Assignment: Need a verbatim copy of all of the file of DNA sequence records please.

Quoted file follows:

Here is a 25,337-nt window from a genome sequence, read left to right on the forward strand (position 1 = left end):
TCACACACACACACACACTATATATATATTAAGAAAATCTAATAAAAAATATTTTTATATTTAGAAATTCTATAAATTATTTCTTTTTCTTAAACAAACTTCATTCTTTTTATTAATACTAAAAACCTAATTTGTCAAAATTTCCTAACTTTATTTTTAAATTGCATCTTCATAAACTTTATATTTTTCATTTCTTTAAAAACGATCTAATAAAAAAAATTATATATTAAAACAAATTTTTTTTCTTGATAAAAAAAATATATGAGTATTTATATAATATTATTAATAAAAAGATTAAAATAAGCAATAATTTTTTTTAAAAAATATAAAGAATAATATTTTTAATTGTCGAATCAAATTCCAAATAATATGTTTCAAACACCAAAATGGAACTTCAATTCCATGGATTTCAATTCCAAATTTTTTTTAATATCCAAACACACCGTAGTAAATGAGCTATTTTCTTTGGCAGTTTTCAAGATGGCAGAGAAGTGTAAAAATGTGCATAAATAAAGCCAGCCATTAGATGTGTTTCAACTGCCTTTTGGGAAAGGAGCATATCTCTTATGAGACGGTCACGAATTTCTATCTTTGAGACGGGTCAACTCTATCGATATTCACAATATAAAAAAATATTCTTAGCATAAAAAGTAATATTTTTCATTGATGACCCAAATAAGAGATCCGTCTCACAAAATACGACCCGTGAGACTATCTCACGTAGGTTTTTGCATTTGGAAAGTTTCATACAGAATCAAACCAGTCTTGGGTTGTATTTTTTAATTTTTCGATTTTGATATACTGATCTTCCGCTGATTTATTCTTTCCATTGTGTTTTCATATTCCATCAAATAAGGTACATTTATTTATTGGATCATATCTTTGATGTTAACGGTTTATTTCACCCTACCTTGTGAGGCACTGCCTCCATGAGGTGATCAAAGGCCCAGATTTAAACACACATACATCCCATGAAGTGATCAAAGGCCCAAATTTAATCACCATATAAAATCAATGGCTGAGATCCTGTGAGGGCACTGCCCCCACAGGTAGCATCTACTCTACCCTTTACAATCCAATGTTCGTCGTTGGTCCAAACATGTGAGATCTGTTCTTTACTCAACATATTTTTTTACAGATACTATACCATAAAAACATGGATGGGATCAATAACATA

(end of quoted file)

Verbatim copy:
Here is a 25,337-nt window from a genome sequence, read left to right on the forward strand (position 1 = left end):
TCACACACACACACACACTATATATATATTAAGAAAATCTAATAAAAAATATTTTTATATTTAGAAATTCTATAAATTATTTCTTTTTCTTAAACAAACTTCATTCTTTTTATTAATACTAAAAACCTAATTTGTCAAAATTTCCTAACTTTATTTTTAAATTGCATCTTCATAAACTTTATATTTTTCATTTCTTTAAAAACGATCTAATAAAAAAAATTATATATTAAAACAAATTTTTTTTCTTGATAAAAAAAATATATGAGTATTTATATAATATTATTAATAAAAAGATTAAAATAAGCAATAATTTTTTTTAAAAAATATAAAGAATAATATTTTTAATTGTCGAATCAAATTCCAAATAATATGTTTCAAACACCAAAATGGAACTTCAATTCCATGGATTTCAATTCCAAATTTTTTTTAATATCCAAACACACCGTAGTAAATGAGCTATTTTCTTTGGCAGTTTTCAAGATGGCAGAGAAGTGTAAAAATGTGCATAAATAAAGCCAGCCATTAGATGTGTTTCAACTGCCTTTTGGGAAAGGAGCATATCTCTTATGAGACGGTCACGAATTTCTATCTTTGAGACGGGTCAACTCTATCGATATTCACAATATAAAAAAATATTCTTAGCATAAAAAGTAATATTTTTCATTGATGACCCAAATAAGAGATCCGTCTCACAAAATACGACCCGTGAGACTATCTCACGTAGGTTTTTGCATTTGGAAAGTTTCATACAGAATCAAACCAGTCTTGGGTTGTATTTTTTAATTTTTCGATTTTGATATACTGATCTTCCGCTGATTTATTCTTTCCATTGTGTTTTCATATTCCATCAAATAAGGTACATTTATTTATTGGATCATATCTTTGATGTTAACGGTTTATTTCACCCTACCTTGTGAGGCACTGCCTCCATGAGGTGATCAAAGGCCCAGATTTAAACACACATACATCCCATGAAGTGATCAAAGGCCCAAATTTAATCACCATATAAAATCAATGGCTGAGATCCTGTGAGGGCACTGCCCCCACAGGTAGCATCTACTCTACCCTTTACAATCCAATGTTCGTCGTTGGTCCAAACATGTGAGATCTGTTCTTTACTCAACATATTTTTTTACAGATACTATACCATAAAAACATGGATGGGATCAATAACATA